Rhizobitoxine Biosynthetic Genes In Bradyrhizobium Elkanii

T. Yasuta S. Okazaki1, K. Yuhashi1, H. Ezura2, K. Minamisawa1

1 Institute of Genetic Ecology, Tohoku University, Sendai 980-8577, Japan

2Plant Biotechnology Institute, Nishi-Ibaraki, 319-0292, Japan

We cloned and sequenced a cluster of genes involved in the biosynthesis of rhizobitoxine, a nodulation enhancer produced by Bradyrhizobium elkanii. The nucleotide sequence of the cloned 28.4-kb DNA region encompassing rtxA showed that several open reading frames (ORFs) were located downstream of rtxA. A large deletion mutant of B. elkanii, USDA94Ar£x::Ql, which lacks rtxA, ORF1 (rtxC), ORF2 and ORF3, did not produce rhizobitoxine, dihydrorhizobitoxine, or serinol. The broad host-range cosmid pLAFRl, which contains rtxA and these ORFs, complemented rhizobitoxine production in USDA94Arfcc:Ql. Further complementation experiments involving cosmid derivatives randomly inserted by using a kanamycin cassette revealed that at least rtxA and rtxC are necessary for rhizobitoxine production. Insertional mutagenesis of the N-terminal and C-terminal regions of rtxA indicated that rtxA is responsible for two crucial steps, serinol formation and dihydrorhizobitoxine biosynthesis. An insertional mutant of rtxC produced serinol and dihydrorhizobitoxine, but no rhizobitoxine. Moreover, rtxC was highly homologous to the fatty acid desaturase of Pseudomonas syringae and included the copper-binding signature and eight histidine residues conserved in membrane-bound desaturase. This result suggested that rtxC encodes dihydrorhizobitoxine desaturase for the final step of rhizobitoxine production.


C3 CI D8 D2

D3 E26 E9 E10 E2 E8


C3 CI D8 D2

D3 E26 E9 E10 E2 E8

Serinol production

+++ +++ ++ ND




+++ +++

+++ +++

Dihydrorhizobitoxine production

+++ +++ ND ND



+ + +

+ + ++ +

+++ ++++

Rhizobitoxine production

T !



+ + + u—V—i

+ + ++ +

+++ ++++ >i—^-"N/





pRTFl derivatives




Figure 1. [ATI]Serinol, dihydrorhizobitoxine and rhizobitoxine production of Bradyrhizobium elkanii USDA94Artx::Ql as complemented with pRTFl cosmid derivatives created by insertion of a kanamycin cassette. The insertion point of the kanamycin cassette is indicated by the arrowhead [AT2] on pRTFl. N-domain and C-domain of the rtxA gene show the regions where their deduced amino acid sequences are homologous to aminotransferase and O-acetylhomoserine sulfhydrylase, respectively. P, putative promoter (according to the sequence).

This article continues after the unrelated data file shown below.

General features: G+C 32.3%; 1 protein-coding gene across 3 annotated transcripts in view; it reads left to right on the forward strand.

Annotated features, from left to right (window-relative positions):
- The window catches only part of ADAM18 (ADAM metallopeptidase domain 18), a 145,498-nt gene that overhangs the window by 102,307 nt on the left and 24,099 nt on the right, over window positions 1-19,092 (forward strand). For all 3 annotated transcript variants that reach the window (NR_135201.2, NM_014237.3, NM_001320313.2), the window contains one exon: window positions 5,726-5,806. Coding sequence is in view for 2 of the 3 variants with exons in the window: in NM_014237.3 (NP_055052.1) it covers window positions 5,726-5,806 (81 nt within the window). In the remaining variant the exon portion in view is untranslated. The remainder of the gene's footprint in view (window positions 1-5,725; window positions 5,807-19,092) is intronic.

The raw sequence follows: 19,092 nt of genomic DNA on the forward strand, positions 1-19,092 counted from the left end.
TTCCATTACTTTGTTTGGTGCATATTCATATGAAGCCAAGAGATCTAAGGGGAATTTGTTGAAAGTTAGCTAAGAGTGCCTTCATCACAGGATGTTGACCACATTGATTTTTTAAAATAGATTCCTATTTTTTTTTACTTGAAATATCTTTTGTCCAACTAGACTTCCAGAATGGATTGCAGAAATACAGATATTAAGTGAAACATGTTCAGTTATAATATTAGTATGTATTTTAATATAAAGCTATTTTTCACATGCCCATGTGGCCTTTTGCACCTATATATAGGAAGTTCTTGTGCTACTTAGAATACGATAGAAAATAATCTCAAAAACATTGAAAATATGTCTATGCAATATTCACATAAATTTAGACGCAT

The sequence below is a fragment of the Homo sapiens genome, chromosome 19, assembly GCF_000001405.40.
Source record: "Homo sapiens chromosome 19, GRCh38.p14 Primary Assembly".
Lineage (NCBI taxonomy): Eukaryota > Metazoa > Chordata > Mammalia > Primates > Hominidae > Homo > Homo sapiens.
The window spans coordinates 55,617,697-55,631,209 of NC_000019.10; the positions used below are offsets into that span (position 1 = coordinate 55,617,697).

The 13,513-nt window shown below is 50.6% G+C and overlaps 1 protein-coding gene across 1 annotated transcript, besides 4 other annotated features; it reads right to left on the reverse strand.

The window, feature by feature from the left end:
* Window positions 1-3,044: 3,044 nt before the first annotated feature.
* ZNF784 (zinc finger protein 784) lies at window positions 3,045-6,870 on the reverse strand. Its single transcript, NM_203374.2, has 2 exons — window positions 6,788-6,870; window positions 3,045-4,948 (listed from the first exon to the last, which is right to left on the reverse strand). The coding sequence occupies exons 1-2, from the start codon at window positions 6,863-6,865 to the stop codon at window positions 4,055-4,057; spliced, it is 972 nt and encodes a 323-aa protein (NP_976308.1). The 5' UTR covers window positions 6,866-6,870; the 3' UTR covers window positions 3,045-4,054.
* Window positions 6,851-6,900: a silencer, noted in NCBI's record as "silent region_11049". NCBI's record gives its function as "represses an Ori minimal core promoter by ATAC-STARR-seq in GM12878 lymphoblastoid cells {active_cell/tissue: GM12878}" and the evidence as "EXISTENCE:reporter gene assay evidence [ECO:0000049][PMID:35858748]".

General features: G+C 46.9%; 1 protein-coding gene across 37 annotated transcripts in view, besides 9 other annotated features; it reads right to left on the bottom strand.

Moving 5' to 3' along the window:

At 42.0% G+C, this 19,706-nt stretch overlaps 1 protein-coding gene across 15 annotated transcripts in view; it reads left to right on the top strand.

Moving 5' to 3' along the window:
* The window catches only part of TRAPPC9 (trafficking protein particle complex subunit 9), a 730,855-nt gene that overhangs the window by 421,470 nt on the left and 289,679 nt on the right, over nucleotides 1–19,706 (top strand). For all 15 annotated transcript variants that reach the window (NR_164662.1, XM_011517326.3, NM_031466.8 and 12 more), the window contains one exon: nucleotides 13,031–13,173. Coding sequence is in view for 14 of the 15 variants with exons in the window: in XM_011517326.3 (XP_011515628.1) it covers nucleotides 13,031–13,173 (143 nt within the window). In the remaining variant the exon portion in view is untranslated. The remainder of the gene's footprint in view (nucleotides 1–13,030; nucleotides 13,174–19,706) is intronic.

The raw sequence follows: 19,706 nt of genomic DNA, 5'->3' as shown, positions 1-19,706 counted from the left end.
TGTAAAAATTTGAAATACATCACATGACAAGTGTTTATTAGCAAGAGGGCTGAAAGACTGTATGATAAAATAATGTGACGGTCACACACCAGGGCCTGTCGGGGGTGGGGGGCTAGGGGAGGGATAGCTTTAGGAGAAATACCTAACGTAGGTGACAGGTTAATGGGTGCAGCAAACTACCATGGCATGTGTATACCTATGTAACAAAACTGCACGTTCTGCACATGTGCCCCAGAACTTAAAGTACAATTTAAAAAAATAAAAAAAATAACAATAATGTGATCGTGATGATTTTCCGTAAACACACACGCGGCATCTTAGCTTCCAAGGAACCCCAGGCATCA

Dept of Biology, Queen's University, Kingston, ON, K7L 3N6 Canada

1. Introduction

Legume nodules are involved in the simultaneous exchange of four gases: CO2, O2, H2 and N2. These exchanges are linked integrally through the metabolism of C, N and O within the nodule tissues. In theory, it should be possible to use a measure of nitrogenase activity and our understanding of nodule biochemistry to predict, with accuracy, the relative exchanges of C02 and

02. This report describes preliminary efforts to make these predictions and measurements.

2. Methods

A detailed mathematical model was constructed to describe the current understanding of the complex quantitative relationships that exist among bacteroid and plant metabolism in nodules. By extending an earlier study (Cen et al. 2001), the model calculated CO2 and 02 exchanges associated with N2 fixation, ATP, carbohydrate, polyhydroxybutyrate and glycogen synthesis in bacteroids, as well as the metabolism of sucrose and the synthesis of malate, ATP, carbohydrate, asparagine and ureides in the plant fraction.

Measurements of H2 production in excised soybean (Glycine max cv. Maple Glenn) nodules were combined with assumptions regarding nodule growth rate and the substrates and end products of metabolism to predict the C02 and 02 exchanges associated with metabolism. To test the model predictions, a gas exchange system was built to measure simultaneously the production of H2 and CO2 and the uptake of 02, the latter involving a novel differential oxygen analyzer (Willms et al. 1997). Respiratory quotient (RQ) was calculated as -CO2/O2 exchange.

3. Results and Discussion